White House looks to ignite innovation in commercial drone use

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  • The Trump administration says U.S. aviation regulations are outdated and limit the amount of testing companies can do with drones. To help, the White House has launched a new drone Integration Pilot Program. It orders the Transportation Department to work with state and local governments to establish innovation zones to test ways of incorporating drones into local airspaces. (White House)

 

  • The General Services Administration has taken another step to get out from under Dun & Bradstreet. It issued a request for proposals on non-proprietary ways to verify the identity of contractors. GSA’s contract with Dun & Bradstreet for use of the DUNS numbers expires next year. Responses to the RFP are due Nov. 20. (FedBizOpps)

 

  • The IRS has updated its hiring practices and policies. Jeffrey Tribiano, IRS deputy commissioner for operations support, said the agency is on track to meet its end of October deadline for the hiring changes. The updates include flagging a candidate’s suitability issues earlier in the hiring process. (Federal News Radio)

 

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  • U.S. Transportation Command said it’s beginning a major move to the cloud. TRANSCOM said it’s the first big DoD organization to do so. This follows a contract earlier this year to a company building a commercial cloud inside the command’s cybersecurity perimeter. A newly-created Cloud Center of Excellence will handle the migrations. Five systems began the transition last month. Officials said 22 more will follow by the end of the year, with all of the command’s major systems having made the move by next July. (Air Force)

 

  • The Senate Homeland Security and Governmental Affairs Committee has postponed its vote on the top nominees for the Office of Personnel Management and General Services Administration. The nominations were supposed to move forward yesterday, but the committee said OPM hasn’t given chairman Ron Johnson (R-Wis.) information on the agency’s 2013 Affordable Care Act ruling, which exempted Congress from the law. OPM said it’s quickly trying to comply with the chairman’s request. (Federal News Radio)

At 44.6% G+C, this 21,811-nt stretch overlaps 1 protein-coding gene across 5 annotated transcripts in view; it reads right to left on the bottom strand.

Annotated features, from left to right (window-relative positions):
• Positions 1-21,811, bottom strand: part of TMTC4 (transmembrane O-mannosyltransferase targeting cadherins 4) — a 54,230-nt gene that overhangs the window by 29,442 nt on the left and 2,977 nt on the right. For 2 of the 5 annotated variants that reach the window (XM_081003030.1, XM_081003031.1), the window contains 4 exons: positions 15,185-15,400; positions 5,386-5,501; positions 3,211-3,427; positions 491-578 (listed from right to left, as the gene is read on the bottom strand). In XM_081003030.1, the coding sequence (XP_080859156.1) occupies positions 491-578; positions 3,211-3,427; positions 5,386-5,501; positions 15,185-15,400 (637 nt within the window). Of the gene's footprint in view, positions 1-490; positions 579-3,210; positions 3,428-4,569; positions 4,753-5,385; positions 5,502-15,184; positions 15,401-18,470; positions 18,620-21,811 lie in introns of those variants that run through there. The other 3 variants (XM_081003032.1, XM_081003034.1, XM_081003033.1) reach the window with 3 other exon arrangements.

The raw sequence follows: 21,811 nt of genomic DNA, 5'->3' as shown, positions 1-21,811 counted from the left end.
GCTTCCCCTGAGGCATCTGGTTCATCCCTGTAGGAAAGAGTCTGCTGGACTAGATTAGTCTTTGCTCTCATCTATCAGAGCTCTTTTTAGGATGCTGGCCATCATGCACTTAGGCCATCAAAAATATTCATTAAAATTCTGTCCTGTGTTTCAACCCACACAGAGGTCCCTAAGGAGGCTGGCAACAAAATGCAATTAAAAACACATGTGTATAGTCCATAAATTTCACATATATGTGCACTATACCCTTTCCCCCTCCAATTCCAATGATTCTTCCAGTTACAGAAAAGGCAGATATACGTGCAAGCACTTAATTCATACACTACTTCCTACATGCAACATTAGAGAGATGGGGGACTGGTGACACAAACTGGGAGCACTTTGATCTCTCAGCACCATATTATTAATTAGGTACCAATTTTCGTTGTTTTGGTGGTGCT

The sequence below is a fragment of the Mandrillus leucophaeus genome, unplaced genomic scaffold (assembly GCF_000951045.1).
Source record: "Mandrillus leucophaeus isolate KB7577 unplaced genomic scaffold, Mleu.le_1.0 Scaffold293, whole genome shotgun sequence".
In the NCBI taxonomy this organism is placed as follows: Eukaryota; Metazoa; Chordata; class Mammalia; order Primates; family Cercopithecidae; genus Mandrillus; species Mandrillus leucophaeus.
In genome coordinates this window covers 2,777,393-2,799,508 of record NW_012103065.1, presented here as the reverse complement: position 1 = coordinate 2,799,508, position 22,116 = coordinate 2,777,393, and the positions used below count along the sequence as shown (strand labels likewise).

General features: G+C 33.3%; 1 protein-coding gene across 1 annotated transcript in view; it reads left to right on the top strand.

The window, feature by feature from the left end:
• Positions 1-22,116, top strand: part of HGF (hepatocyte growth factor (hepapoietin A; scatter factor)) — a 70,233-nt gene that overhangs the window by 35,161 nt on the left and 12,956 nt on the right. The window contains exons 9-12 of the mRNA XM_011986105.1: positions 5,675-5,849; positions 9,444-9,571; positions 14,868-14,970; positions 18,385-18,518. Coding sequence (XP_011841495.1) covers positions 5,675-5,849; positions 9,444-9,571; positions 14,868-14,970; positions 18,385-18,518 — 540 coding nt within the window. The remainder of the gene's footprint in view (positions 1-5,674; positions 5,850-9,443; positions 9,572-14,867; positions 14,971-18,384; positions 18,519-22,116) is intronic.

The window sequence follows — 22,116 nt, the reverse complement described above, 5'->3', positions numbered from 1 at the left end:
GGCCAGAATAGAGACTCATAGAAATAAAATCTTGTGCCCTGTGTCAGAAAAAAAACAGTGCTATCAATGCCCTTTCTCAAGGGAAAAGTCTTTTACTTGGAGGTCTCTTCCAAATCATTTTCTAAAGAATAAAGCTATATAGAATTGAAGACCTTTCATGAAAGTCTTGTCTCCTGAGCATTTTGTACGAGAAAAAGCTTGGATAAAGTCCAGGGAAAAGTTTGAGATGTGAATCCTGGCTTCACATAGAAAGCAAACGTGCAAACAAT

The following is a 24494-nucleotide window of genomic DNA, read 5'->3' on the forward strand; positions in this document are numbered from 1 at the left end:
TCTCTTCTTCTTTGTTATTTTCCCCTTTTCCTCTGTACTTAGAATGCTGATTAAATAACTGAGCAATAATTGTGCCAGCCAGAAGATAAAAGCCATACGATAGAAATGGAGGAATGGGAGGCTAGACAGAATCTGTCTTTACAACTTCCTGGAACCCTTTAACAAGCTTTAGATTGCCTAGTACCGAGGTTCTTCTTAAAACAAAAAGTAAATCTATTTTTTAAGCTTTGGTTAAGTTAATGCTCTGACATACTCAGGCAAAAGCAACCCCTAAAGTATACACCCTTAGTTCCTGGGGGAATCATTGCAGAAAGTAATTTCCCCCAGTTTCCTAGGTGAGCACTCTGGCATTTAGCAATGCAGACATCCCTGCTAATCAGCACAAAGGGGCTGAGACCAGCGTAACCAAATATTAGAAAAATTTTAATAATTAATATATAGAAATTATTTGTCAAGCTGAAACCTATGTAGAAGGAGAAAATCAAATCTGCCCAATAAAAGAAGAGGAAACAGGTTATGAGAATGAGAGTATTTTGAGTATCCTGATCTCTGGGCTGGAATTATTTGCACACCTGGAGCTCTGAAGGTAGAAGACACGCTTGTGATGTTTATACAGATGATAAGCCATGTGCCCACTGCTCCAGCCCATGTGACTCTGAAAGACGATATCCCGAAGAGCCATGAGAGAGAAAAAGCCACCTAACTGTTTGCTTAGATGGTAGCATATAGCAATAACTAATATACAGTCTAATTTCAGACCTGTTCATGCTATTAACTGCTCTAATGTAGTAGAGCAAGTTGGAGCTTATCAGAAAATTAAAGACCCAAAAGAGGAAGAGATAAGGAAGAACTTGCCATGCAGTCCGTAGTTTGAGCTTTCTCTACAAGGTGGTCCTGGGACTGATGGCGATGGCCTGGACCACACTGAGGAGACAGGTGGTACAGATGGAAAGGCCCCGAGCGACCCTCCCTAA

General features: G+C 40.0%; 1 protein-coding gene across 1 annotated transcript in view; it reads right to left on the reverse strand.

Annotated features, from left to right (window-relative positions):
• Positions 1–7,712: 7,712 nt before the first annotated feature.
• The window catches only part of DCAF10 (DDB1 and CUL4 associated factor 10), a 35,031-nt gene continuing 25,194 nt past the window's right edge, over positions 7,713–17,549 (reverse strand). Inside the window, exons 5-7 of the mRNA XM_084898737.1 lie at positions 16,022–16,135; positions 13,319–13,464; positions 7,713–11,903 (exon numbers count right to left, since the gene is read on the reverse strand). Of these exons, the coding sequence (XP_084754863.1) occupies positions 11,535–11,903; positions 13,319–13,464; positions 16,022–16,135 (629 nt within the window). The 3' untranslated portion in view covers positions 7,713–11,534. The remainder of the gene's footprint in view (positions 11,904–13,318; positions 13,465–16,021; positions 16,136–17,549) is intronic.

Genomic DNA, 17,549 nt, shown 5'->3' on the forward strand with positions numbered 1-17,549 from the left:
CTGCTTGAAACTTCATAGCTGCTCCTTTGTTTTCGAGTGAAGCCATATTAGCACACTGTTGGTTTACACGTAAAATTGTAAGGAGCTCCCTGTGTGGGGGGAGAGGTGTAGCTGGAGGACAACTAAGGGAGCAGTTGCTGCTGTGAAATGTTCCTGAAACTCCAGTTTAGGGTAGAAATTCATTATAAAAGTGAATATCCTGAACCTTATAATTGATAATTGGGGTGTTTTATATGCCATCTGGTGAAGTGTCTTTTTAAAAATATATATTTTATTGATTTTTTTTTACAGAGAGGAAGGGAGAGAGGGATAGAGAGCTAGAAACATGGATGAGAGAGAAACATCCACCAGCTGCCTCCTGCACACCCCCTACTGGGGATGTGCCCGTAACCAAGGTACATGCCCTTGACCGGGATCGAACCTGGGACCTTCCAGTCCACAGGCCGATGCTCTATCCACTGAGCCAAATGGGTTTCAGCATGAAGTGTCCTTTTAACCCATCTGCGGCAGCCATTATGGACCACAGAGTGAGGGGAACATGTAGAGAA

• Lawmakers seek more answers about the threat of a specific software product. Kaspersky Lab may be getting all the attention on Capitol Hill and from the Homeland Security Department, but cyber experts warn agencies are at risk from any vendor providing similar cyber products and services. The House Science, Space and Technology subcommittee on oversight heard concerns yesterday that Kaspersky Lab and other similar cyber tools are given front door access to agency networks. This lets these vendors obtain internet intelligence to create a private global network. Experts said agencies need to focus on resilience and supply chain risk management to combat these threats. (Federal News Radio)

 

  • Sen. Tim Kaine (D-Va.) wants Congress to find a way to help military spouses who are unable to find jobs. The military spouse unemployment rate is five times the national average. Many spouses have trouble finding work because they move so often or must be relicensed in their field after moving to a new state. (Federal News Radio)

 

  • Veterans Affairs pharmacy managers have responded to critiques of VA’s arrangement with a non-profit drug assessment organization. VA launched a collaboration with the Institute for Clinical and Economic Review of Boston back in June. ICER helps VA judge drugs and negotiate prices with pharmaceutical companies. The companies’ association has urged caution. But, writing in Health Affairs Today, the three pharmacy benefits managers argue the arrangement enhances veterans’ care and sharpens VA pharmacy practices. (Health Affairs Today)

 

  • Applications are open for the 2018 Presidential Management Fellowship program. 2018 marks its 40th year. The PMF is a leadership development program open to recent graduates. The Office of Personnel Management places fellows in two-year positions at an agency. Applications are due by Nov. 1. (Office of Personnel Management)